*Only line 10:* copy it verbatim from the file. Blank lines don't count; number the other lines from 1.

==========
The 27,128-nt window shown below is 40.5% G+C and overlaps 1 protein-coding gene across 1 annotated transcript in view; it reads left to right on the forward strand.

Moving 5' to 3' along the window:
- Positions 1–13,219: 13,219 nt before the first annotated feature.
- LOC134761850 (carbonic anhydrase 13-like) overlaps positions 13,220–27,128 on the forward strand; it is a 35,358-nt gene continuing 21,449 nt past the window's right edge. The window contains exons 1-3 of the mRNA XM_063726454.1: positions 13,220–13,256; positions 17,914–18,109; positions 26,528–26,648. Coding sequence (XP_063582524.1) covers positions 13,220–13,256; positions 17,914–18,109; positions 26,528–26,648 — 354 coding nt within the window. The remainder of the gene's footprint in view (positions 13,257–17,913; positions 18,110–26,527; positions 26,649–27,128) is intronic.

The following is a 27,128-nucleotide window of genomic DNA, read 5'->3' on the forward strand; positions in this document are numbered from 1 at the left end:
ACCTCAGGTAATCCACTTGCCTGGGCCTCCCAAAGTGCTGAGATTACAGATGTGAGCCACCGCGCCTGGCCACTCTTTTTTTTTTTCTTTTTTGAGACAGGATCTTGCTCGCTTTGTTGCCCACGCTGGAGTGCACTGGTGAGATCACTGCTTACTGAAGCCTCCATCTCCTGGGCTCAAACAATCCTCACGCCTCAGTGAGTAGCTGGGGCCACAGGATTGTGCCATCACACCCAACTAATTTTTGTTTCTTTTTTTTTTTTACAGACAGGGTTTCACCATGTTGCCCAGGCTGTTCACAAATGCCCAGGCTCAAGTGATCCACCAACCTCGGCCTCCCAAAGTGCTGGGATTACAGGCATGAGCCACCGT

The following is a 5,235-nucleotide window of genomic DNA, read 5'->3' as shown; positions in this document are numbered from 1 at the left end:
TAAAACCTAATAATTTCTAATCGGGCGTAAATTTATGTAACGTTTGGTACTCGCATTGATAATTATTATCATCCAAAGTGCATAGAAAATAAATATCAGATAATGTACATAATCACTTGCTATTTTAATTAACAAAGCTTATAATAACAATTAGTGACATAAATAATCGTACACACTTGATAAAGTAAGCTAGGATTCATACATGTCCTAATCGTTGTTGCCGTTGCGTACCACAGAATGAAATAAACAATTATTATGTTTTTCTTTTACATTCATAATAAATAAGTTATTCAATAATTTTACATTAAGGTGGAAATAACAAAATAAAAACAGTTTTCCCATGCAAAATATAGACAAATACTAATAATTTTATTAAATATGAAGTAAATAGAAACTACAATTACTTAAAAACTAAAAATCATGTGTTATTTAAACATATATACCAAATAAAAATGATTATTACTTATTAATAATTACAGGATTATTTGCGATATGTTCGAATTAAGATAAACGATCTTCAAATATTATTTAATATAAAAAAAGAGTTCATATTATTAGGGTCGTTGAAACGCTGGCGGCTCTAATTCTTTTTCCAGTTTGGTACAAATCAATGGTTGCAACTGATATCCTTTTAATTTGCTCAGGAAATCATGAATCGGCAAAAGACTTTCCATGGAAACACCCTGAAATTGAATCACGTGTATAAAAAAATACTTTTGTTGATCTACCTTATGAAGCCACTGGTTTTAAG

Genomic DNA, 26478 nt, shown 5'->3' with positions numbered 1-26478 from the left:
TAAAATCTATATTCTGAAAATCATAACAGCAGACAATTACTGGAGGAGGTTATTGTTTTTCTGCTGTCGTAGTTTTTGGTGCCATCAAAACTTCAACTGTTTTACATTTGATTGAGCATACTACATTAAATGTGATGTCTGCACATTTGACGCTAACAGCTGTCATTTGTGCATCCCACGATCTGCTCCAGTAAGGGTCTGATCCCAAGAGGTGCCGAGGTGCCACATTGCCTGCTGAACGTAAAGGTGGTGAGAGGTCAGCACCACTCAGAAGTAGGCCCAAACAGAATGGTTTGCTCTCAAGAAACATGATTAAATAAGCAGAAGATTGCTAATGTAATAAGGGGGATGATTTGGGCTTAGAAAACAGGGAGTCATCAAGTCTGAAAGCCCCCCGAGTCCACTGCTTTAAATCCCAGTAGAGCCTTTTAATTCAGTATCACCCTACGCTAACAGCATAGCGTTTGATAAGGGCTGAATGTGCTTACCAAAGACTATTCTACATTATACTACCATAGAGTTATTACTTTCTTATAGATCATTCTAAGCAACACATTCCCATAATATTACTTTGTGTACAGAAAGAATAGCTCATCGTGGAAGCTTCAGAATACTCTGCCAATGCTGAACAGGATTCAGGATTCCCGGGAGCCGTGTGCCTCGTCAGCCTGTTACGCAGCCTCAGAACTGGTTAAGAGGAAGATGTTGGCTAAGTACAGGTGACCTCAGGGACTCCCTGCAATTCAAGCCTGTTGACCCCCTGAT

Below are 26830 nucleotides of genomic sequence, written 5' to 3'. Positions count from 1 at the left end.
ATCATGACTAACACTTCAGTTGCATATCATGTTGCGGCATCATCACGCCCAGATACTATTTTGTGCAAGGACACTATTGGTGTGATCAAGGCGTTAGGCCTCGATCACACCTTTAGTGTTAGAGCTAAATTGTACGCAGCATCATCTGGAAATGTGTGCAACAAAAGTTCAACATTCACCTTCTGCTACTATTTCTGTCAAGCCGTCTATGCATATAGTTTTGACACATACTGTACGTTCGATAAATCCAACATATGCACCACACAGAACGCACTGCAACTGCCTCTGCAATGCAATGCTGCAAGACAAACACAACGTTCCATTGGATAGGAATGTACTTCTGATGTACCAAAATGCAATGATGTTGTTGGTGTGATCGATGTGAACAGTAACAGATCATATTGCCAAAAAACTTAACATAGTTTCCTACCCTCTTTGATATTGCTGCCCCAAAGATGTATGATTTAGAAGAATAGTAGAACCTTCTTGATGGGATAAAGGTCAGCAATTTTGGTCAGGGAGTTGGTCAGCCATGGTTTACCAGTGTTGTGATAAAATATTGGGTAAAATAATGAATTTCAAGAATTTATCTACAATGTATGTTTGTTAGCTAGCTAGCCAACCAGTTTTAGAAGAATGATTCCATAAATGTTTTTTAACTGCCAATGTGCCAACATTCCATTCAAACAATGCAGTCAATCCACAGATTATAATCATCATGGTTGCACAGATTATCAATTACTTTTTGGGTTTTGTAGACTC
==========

TAAAATCTATATTCTGAAAATCATAACAGCAGACAATTACTGGAGGAGGTTATTGTTTTTCTGCTGTCGTAGTTTTTGGTGCCATCAAAACTTCAACTGTTTTACATTTGATTGAGCATACTACATTAAATGTGATGTCTGCACATTTGACGCTAACAGCTGTCATTTGTGCATCCCACGATCTGCTCCAGTAAGGGTCTGATCCCAAGAGGTGCCGAGGTGCCACATTGCCTGCTGAACGTAAAGGTGGTGAGAGGTCAGCACCACTCAGAAGTAGGCCCAAACAGAATGGTTTGCTCTCAAGAAACATGATTAAATAAGCAGAAGATTGCTAATGTAATAAGGGGGATGATTTGGGCTTAGAAAACAGGGAGTCATCAAGTCTGAAAGCCCCCCGAGTCCACTGCTTTAAATCCCAGTAGAGCCTTTTAATTCAGTATCACCCTACGCTAACAGCATAGCGTTTGATAAGGGCTGAATGTGCTTACCAAAGACTATTCTACATTATACTACCATAGAGTTATTACTTTCTTATAGATCATTCTAAGCAACACATTCCCATAATATTACTTTGTGTACAGAAAGAATAGCTCATCGTGGAAGCTTCAGAATACTCTGCCAATGCTGAACAGGATTCAGGATTCCCGGGAGCCGTGTGCCTCGTCAGCCTGTTACGCAGCCTCAGAACTGGTTAAGAGGAAGATGTTGGCTAAGTACAGGTGACCTCAGGGACTCCCTGCAATTCAAGCCTGTTGACCCCCTGAT